Remington Model 700 Mountain LSS Rifle Review

In 1985, Remington introduced the now-famous Mountain Rifle...

In 1985, Remington introduced the now-famous Mountain Rifle. Slim and trim, it was something Remington needed in its line, which at the time consisted of the popular ADL and BDL 700s plus an assortment of semiautomatic and pump rifles. The new gun checked in at 6¾ pounds and quickly became a favorite.

The rifle is still in the line, with models that include the Classic Deluxe (CDL), Limited Editions and recently the introduction of the Mountain LSS (laminated stock, stainless) rifle. Available in four chamberings--.270 Winchester, .280 Remington, 7mm-08 Remington, .30-06 Springfield--and complete with the weather resistance of a laminated stock and a stainless action, surely this is a prime candidate for those who never let the weather interfere with a hunt.

The classic design starts with a nicely tapered fore-end with black tip. The pistol grip has a comfortable sweep to it and, like the fore-end tip, ends with a black pistol grip cap. The buttstock features a straight-line comb that is angled downward toward the receiver and sports a tasteful shadow-line cheekpiece.

The Mountain LSS is pure Model 700 and chambered to four excellent cartridges: .270, .280, 7mm-08 and .30-06.

The color of the laminated stock fits the gun perfectly. Instead of being too colorful, the laminates go from black to a dark coffee tone--creating a pleasing look that could almost pass for highly figured walnut.

Specifications: Remington M700 Mountain LSS
Type: bolt-action centerfire
Caliber: .270 Win., .280 Rem. (tested), 7mm-08 Rem., .30-06
Barrel length: 22 in.
Overall length: 42.5 in.
Weight: 6.6 lb.
Stock: satin-finished brown laminate
Sights: none; drilled and tapped for scope
Finish: stainless
Trigger: X-Mark Pro Adjustable; 4- to 61⁄4-lb. pull as tested
Price: $1,098
Manufacturer: Remington,, 800-243-9700

The finish is smooth satin, and there's more than ample checkering on both the fore-end and pistol grip. Executed in a point pattern, today's machine checkering can easily surpass even some of the best hand checkering of years past.

The stock has a black through-bolt for strength, and for those who like their recoil soft, Remington has installed its propriety Super Cell recoil pad at the common 131⁄2-inch length of pull. Although it is longer than most recoil-dampening pads, the end result not only makes the gun more comfortable to shoot but it can be modified to fit you. An accessory package allows the shooter to tailor the length of the pad via an optional adjustable length-of-pull kit that includes various spacers and screws.

The stainless action is of course, pure Model 700. My sample is chambered for the .280 Remington, a cartridge that seems to get more popular as the years go by.

The stock's fore-end sports a black grip cap and ample checkering in a flawlessly executed point pattern.
The handsome laminated stock has a straight comb and shadow-line cheekpiece, and it's capped off with Remington's Super Cell pad.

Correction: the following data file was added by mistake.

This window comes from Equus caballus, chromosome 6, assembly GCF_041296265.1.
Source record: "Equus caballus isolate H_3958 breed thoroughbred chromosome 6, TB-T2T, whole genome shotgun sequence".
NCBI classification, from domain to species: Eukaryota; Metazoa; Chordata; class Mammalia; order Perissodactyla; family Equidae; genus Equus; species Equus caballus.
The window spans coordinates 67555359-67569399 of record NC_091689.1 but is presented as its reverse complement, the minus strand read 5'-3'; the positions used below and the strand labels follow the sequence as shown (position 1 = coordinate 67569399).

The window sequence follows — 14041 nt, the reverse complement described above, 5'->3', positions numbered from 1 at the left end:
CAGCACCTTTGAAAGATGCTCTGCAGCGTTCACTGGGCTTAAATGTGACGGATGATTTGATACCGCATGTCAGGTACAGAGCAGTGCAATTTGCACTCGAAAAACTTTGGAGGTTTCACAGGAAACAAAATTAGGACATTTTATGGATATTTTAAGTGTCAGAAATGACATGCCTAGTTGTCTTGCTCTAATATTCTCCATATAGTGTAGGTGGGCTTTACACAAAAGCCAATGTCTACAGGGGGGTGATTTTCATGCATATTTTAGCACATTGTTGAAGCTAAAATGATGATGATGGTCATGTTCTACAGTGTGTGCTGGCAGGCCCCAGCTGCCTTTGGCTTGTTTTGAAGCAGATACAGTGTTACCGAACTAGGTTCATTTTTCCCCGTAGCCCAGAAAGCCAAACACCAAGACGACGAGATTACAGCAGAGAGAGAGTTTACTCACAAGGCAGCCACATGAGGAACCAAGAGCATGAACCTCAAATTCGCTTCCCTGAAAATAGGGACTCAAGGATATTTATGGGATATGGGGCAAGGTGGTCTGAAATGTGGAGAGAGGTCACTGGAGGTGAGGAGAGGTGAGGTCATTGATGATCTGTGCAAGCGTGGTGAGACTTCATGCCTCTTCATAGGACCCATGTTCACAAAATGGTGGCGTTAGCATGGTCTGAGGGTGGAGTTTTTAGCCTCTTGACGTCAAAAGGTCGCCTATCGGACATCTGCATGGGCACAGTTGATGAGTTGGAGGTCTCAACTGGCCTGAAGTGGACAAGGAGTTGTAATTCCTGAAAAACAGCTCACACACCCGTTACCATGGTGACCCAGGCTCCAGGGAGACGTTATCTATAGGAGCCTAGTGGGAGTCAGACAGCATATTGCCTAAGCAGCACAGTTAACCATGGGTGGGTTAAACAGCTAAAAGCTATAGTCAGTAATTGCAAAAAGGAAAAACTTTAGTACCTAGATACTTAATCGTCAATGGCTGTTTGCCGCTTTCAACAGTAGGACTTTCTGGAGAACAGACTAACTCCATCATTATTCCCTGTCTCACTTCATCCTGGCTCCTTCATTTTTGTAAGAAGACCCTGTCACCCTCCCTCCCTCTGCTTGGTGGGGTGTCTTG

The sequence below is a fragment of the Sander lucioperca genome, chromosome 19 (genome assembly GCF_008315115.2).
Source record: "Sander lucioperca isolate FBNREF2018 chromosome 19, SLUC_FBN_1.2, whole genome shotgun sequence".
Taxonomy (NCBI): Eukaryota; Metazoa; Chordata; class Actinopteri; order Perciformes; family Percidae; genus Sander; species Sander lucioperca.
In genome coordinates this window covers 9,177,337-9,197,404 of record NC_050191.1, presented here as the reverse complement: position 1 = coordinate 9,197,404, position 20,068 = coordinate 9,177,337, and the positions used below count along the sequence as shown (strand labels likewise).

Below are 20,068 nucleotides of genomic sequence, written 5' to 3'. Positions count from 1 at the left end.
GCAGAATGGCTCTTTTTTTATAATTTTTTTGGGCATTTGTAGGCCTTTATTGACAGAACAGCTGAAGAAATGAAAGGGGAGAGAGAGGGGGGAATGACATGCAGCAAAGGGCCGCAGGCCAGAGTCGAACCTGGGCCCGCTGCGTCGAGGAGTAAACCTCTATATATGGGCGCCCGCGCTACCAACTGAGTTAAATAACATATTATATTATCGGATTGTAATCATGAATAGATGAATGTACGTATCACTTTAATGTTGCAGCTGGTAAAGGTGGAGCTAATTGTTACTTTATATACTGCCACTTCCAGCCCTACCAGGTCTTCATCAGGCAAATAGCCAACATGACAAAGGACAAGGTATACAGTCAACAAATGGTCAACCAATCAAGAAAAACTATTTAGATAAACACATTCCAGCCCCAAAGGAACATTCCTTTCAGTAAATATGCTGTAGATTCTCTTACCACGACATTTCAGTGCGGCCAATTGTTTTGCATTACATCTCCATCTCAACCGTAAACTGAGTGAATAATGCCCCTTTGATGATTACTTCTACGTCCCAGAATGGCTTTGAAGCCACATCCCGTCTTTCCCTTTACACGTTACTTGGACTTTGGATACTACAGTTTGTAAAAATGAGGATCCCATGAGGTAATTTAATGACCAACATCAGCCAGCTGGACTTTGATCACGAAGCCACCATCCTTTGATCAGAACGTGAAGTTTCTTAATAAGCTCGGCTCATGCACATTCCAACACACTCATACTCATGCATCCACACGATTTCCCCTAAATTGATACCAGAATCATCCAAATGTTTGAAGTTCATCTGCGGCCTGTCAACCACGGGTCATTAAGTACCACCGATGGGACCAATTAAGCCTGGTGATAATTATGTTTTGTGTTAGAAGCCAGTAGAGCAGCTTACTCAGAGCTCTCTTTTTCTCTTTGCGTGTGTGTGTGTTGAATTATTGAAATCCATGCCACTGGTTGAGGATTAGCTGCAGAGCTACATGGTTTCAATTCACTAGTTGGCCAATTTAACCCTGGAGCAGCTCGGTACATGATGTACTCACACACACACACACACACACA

The receiver is machined from solid bar stock for strength and good out-of-the-box accuracy, and of course the action incorporates the company's "three rings of steel" design. A washer-type recoil lug holds the action securely in the stock, and the receiver is drilled and tapped for scopes.

The bolt on my .280 sample is 71⁄4 inches long from the bolt face to the rear shroud. There are twin locking and opposing lugs, with the right lug incorporating a guide for mating with the receiver raceway for smooth operation. Within the bolt face you will find a plunger ejector and typical Remington extractor.

The bolt body is polished and jeweled, and the bolt handle is brazed to the bolt, canted to the rear and has a checkered bolt knob. There is a cocking indicator at the rear of the shroud, and the safety lever is a simple two-position design.

The trigger guard is more than ample size for winter glove use and plays host to the floorplate and bolt releases. Push in on the bolt release; push forward on the floorplate release.

I found the Remington Model 700 Mountain LSS rifle not only a fine-looking gun but one that was fun shoot as well.

Barrel length on all Mountain rifles is 22 inches with a sporting muzzle diameter of .550 inch. They are hammer forged.

Like most Remingtons these days, the Mountain LSS is equipped with the X-Mark Pro Adjustable trigger. While Remington touts the trigger as adjustable from two (too light for a hunting rifle) to 31⁄2 pounds, my sample produced only a range from four to 61⁄4 pounds of pull. It broke cleanly, though.

I mounted a Redfield 3-9x40 scope in Redfield rings and headed for the range. Firing the gun from a benchrest proved to be pleasurable thanks to the Remington pad. Since the temperatures were in the mid-30s, the barrel did not have a chance to really heat up, and groups never ventured over two minutes of angle.

I found the Remington Model 700 Mountain LSS rifle not only a fine-looking gun but one that was fun shoot as well.

Accuracy Results | Remington M700 Mountain LSS
.280 RemingtonBullet Weight (gr.) Muzzle Velocity (fps)Standard Deviation Avg. Group Size (in.)
Winchester Silvertip 140 2,806 28 1.5
Remington Core-Lokt 150 2,786 40 1.0
Remington Core-Lokt 165 2,655 38 2.0
WARNING: The loads shown here are safe only in the guns for which they were developed. Neither the author nor InterMedia Outdoors, Inc. assumes any liability for accidents or injury resulting from the use or misuse of this data. Notes: Accuracy results are averages of three three-shot groups at 100 yards. Velocities are averages of nine shots measured on an Oehler Model 35P chronograph set 10 feet from the muzzle.

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